Thursday, November 17, 2011

Bits and Bytes: Writer's Block Revisited

A while back I wrote a piece on writer's block and recommended facing it head on. Writer's Digest recently posted an article advising the opposite approach. Sarah Maurer suggests taking a break and achieving a Zen state of mindlessness is the answer. So now you have both sides of the story (I'm sure there are many more!) What strategies have worked for you in overcoming writer's block? We'd love to hear them!

Monday, November 14, 2011

Author Skill Set: Persistence

Persistence: The ability to keep working when initial efforts don't pay off right away. If you're a writer, you need it. This is particularly true if you are seeking publication. The only way to learn writing is to write, which means that you are writing through the learning curve. And it can be a pretty long curve.

Most writers try to get their work published before it's ready, but that, too, is part of the learning process. You'll need to learn how and where to submit your writing and become accustomed to the ups and downs of the submission experience. There will be plenty of rejections, and you can learn important things from them. I have a different word for rejection letters: certificates of courage. Because getting past the fear of rejection and criticism is crucial in order to improve your writing.

A writer who continues to improve while simultaneously getting his work out for people to read--that is a writer who will (eventually) get published. If you stop improving, or stop submitting or stop writing all together, that's when publication doesn't happen. When you are moving up the learning curve, you will reach the point where everything comes together--the writing, the writer, the market, the timing. And good things will happen.

What motivates you to keep trying?

Tuesday, November 8, 2011

Author Skill Set: Creativity

I aspire to the be a writer who is constantly improving, pushing myself to take risks, see things a different way, and learn from the incredible people and world around me. In my attempts to do this, I've made a list of ten skills that I want to work on. The first (though the order is not important) is creativity skill. I define it this way: the ability to recognize, combine, and develop good story ideas.

Every author event that I've attended, someone asks the question, "Where do you get your ideas?" and the answer is always some variation of the concept that ideas come from everywhere. 

It's true. Story ideas, like interesting pebbles, are all around us, just waiting to be collected. Creativity skill comes into play as we learn to recognize them, pick them up, and know what to do with them. The idea for my novel came from a friend of mine who told me that she never visualizes anything when she reads. She might hear the dialogue and the sounds in her mind, but she never forms any mental images. I was astounded. I thought every reader visualized like I do. I still think most readers do, but since then I've met others who don't visualize. 

I began to think about this over and over.What other tasks might a non-visualizer have trouble with? Taken to the extreme, could the inability to visualize be considered a handicap? What kind of society would pose problems for a person who can't visualize things? That led me to conceive of a world in which telekinesis (the ability to move things mentally) was commonplace, which in turn led to the characters and plot of my novel which will be released Fall of 2012.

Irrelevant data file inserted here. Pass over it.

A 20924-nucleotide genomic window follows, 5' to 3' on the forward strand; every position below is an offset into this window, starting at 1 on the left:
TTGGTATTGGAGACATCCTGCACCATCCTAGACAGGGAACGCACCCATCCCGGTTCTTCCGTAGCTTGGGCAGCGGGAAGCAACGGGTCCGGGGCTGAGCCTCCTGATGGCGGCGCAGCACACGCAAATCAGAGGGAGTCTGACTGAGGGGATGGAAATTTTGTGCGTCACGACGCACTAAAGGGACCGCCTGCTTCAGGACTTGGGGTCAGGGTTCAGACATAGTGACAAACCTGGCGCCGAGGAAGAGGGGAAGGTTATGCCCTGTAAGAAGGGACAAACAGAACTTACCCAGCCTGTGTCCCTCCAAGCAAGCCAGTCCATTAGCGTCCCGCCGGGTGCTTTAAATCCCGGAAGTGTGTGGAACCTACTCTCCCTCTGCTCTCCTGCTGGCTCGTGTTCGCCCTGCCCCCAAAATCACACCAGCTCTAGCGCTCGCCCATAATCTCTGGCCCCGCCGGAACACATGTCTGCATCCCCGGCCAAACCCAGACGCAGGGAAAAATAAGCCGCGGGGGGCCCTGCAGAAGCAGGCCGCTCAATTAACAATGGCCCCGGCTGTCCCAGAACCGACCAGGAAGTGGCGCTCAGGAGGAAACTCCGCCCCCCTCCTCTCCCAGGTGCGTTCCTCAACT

One of the things I do to exercise creativity skill is to keep an idea box. Anytime I see something that triggers a story idea, I write it down or draw it or cut it out and put it in the box. The box is not organized at all, just a jumble of snatches of things. When I need an infusion of new ideas, I go through the mess in the box and invariably find something that sparks a new direction.

What do you do to sharpen creativity?

Tuesday, November 1, 2011

Illuminations From The Illustrator

The Emotions of Color: Red

What color do we see when we look at the longest wavelength of the visible light spectrum? Red. Red is visually dominant which explains why we respond to red as we do and how it can be used effectively in illustration.

Neurological studies have shown that humans react to colors at a primal level; red stimulates and attracts, makes us more alert, even aggressive. In a group of colors, we see red first. In many cultures red is considered the color of good fortune, luck and prosperity. Red also plays roles in the animal kingdom. The poison-dart frog from Ecuador and the Texas coral snake both use variations of red in their body color to signal danger. Ever wonder why bright orange is worn by hunters? Deer cannot see red or its variations but it allows hunters to more easily see each other.

So, considering all this, how does an illustrator make good use of red? One way is to clothe the protagonist in red. In Last Night, by Hyewon Yum, red is used sparingly, barely present in a story that takes place at night. But the little girl wears a red nightgown thus preserving her leading status even when other creatures are drawn much larger or dominate the action on the page.

In The Three Questions, written and illustrated by Jon Muth, red is used so sparingly that at first it only appears in the brilliant red kite that the boy flies as he plays. It symbolizes wisdom. Near the end of the book, red is used in the boy’s shirt, appearing simultaneously with the text that tells us the boy is learning the lessons the old turtle has been teaching him. Red visually binds the boy to what he has learned.

Red can become a character all its own as it does in the illustrations of Pamela Zagarenski for Red Sings from Treetops, by Joyce Sidman. In this book, red is not only the cheerful harbinger of spring, it is the brave, buoyant, hardy spirit that transcends all seasons, never quite fading or disappearing completely from the winter landscape. It reappears the next spring as the snow melts, symbolizing a wonderful resurrection.

On a more direct level, red can be used to alert the reader that the action is about to move faster or become more emotionally intense, even explosive. We see this when red is used to visually represent anger or rage.

Do other colors have a range of emotions this wide or deep? I’ll explore the contributions of other colors in later posts. Keep watching!